Newton's law of gravitation qânun-e gerâneš-e Newton Fr.: loi newtonienne de la gravitation The universal law which states that the force of attraction between any two bodies is proportional to the product of their masses and inversely proportional to the square of the distance between them: F = G (m_{1}.m_{2})/r^{2}, where G is the → gravitational constant. → Newton; → law; → gravitation. |
Newtonian constant of gravitation pâyâ-ye gerâneš-e Newton Fr.: constante de la gravitation newtonienne Same as the → gravitational constant. → Newtonian; → constant; → gravitation. |
selenocentric gravitational constant pâyâ-ye gerâneši-ye mâh-markazi Fr.: constante gravitationnelle sélénocentrique A parameter representing the product of the → gravitational constant by the → lunar mass. It is 49.03 x 10^{11} m^{3} s^{-2}. → selenocentric; → gravitational; → constant. |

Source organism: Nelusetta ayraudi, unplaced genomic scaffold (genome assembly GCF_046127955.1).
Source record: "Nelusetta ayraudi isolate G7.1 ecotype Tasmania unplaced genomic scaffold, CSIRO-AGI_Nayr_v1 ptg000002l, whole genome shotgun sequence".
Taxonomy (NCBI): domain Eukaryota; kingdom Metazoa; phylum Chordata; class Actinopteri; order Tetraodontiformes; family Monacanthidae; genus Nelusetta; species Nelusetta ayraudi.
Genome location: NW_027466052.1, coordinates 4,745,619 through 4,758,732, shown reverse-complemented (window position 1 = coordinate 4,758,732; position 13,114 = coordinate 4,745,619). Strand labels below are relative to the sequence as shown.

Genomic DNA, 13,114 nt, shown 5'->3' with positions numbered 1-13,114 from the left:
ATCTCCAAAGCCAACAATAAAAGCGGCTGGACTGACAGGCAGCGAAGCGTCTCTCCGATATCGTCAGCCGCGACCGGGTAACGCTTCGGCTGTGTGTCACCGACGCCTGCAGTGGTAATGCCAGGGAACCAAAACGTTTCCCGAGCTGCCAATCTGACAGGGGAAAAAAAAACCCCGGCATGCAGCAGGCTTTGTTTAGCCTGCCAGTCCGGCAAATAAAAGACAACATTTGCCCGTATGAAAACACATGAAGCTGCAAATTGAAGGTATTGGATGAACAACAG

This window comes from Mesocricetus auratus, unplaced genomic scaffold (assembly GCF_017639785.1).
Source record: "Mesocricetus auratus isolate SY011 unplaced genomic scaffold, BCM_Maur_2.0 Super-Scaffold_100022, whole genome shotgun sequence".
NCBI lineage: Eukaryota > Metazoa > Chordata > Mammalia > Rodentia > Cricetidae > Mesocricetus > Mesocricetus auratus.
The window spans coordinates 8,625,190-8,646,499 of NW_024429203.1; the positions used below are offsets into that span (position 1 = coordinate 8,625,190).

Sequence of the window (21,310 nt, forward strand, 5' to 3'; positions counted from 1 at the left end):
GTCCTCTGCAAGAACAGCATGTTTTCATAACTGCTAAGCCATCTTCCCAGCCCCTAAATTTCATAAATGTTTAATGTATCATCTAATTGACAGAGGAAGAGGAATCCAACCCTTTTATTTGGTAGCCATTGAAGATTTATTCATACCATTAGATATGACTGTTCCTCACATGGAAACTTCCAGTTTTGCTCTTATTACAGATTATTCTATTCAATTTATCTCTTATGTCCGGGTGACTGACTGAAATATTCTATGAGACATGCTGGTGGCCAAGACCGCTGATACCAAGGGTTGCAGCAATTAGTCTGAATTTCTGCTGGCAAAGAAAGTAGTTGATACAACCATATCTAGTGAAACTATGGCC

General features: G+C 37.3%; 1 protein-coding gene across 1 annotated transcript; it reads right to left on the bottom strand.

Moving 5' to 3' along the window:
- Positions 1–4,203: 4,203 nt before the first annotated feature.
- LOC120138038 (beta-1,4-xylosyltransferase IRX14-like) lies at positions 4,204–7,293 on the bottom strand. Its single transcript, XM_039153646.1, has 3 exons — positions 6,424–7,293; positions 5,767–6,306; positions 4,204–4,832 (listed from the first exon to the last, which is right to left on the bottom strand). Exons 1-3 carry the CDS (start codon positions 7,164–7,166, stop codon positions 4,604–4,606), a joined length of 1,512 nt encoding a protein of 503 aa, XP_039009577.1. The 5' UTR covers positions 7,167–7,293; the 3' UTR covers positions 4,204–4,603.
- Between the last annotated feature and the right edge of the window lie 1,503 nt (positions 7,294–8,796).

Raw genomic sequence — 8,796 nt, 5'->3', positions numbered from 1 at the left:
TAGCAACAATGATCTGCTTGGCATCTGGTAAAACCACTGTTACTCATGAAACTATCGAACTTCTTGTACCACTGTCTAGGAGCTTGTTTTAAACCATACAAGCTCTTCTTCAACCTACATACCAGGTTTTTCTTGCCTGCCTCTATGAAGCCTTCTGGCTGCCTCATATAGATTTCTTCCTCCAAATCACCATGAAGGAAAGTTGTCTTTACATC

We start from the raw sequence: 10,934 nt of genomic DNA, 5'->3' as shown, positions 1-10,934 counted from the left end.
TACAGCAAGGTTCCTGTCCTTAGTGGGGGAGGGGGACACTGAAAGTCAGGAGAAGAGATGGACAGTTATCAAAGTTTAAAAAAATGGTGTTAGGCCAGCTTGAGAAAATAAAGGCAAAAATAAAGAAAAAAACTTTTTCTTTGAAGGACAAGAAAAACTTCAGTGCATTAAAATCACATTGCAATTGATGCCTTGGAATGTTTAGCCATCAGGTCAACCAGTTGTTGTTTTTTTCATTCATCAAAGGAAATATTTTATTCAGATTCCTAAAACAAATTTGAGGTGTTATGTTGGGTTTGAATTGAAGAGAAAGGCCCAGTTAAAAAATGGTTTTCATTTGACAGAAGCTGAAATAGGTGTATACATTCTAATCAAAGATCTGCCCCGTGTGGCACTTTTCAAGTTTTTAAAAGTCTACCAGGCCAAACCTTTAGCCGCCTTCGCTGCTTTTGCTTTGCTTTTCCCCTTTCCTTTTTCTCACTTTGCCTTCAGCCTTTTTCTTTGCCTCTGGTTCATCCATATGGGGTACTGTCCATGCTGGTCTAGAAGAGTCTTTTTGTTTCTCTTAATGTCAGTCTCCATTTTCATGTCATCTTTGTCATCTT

strong gravitational lensing lenzeš-e gerâneši-ye sotorg Fr.: effet de lentille gravitationnelle forte A → gravitational lensing phenomenon in which the image distortion is strong enough to be readily recognized, such as in the case of the → Einstein cross or when giant luminous arcs show up in → galaxy clusters (e.g. Abell 2218). Opposite to → weak gravitational lensing. → strong; → gravitational; → lensing. |
terrestrial gravitational constant pâyâ-ye gerâneši-ye zamini Fr.: constante gravitationnelle terrestre A parameter representing the product of the → gravitational constant by the Earth's mass. It is 3.987 x 10^{14} m^{3}s^{-2} or 3.987 x 10^{5} km^{3}s^{-2}. → terrestrial; → gravitational; → constant. |
weak gravitational lensing lenzeš-e gerâneši-ye nezâr Fr.: effet de lentille gravitationnelle faible A gravitational bending of light by structures in the Universe that distorts the images of distant galaxies. The distortion allows the distribution of → dark matter and its evolution with time to be measured, thereby probing the influence of → dark energy on the growth of structures. Weak gravitational lensing is generally difficult to identify in individual images, in contrast to → strong gravitational lensing (see, e.g., Bartelmann & Peter Schneider, 2001, Phys. Rept. 340, 291). → weak; → gravitational; → lensing. |